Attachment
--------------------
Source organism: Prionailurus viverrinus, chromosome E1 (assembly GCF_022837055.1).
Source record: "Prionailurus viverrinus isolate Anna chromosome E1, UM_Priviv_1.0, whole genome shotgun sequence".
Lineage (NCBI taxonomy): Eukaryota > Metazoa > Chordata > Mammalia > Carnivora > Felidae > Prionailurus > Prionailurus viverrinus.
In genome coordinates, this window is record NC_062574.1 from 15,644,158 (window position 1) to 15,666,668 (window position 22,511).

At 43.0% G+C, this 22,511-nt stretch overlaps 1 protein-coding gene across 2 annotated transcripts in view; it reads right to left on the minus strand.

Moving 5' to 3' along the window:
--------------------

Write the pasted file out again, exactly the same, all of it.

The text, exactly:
Source organism: Prionailurus viverrinus, chromosome E1 (assembly GCF_022837055.1).
Source record: "Prionailurus viverrinus isolate Anna chromosome E1, UM_Priviv_1.0, whole genome shotgun sequence".
Lineage (NCBI taxonomy): Eukaryota > Metazoa > Chordata > Mammalia > Carnivora > Felidae > Prionailurus > Prionailurus viverrinus.
In genome coordinates, this window is record NC_062574.1 from 15,644,158 (window position 1) to 15,666,668 (window position 22,511).

At 43.0% G+C, this 22,511-nt stretch overlaps 1 protein-coding gene across 2 annotated transcripts in view; it reads right to left on the minus strand.

Moving 5' to 3' along the window: